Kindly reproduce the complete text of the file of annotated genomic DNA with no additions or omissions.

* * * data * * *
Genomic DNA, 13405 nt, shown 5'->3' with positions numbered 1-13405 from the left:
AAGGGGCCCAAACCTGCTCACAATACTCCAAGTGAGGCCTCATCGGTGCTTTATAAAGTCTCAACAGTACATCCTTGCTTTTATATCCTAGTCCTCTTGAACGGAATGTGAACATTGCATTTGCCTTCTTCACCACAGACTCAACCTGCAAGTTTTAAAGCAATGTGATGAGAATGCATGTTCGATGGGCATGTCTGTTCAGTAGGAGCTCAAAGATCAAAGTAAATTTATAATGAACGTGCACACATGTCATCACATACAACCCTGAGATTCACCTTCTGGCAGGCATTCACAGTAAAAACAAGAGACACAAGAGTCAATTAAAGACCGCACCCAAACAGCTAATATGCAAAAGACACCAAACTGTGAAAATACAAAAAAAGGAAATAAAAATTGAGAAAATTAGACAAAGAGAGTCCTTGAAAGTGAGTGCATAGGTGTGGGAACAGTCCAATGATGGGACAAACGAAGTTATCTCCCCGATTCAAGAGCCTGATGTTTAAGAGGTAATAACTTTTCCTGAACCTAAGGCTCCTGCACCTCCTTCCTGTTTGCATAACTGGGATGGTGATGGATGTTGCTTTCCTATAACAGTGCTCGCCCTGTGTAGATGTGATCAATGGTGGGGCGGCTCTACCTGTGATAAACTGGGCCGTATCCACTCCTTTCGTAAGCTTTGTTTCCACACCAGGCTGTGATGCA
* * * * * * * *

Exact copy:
Genomic DNA, 13405 nt, shown 5'->3' with positions numbered 1-13405 from the left:
AAGGGGCCCAAACCTGCTCACAATACTCCAAGTGAGGCCTCATCGGTGCTTTATAAAGTCTCAACAGTACATCCTTGCTTTTATATCCTAGTCCTCTTGAACGGAATGTGAACATTGCATTTGCCTTCTTCACCACAGACTCAACCTGCAAGTTTTAAAGCAATGTGATGAGAATGCATGTTCGATGGGCATGTCTGTTCAGTAGGAGCTCAAAGATCAAAGTAAATTTATAATGAACGTGCACACATGTCATCACATACAACCCTGAGATTCACCTTCTGGCAGGCATTCACAGTAAAAACAAGAGACACAAGAGTCAATTAAAGACCGCACCCAAACAGCTAATATGCAAAAGACACCAAACTGTGAAAATACAAAAAAAGGAAATAAAAATTGAGAAAATTAGACAAAGAGAGTCCTTGAAAGTGAGTGCATAGGTGTGGGAACAGTCCAATGATGGGACAAACGAAGTTATCTCCCCGATTCAAGAGCCTGATGTTTAAGAGGTAATAACTTTTCCTGAACCTAAGGCTCCTGCACCTCCTTCCTGTTTGCATAACTGGGATGGTGATGGATGTTGCTTTCCTATAACAGTGCTCGCCCTGTGTAGATGTGATCAATGGTGGGGCGGCTCTACCTGTGATAAACTGGGCCGTATCCACTCCTTTCGTAAGCTTTGTTTCCACACCAGGCTGTGATGCA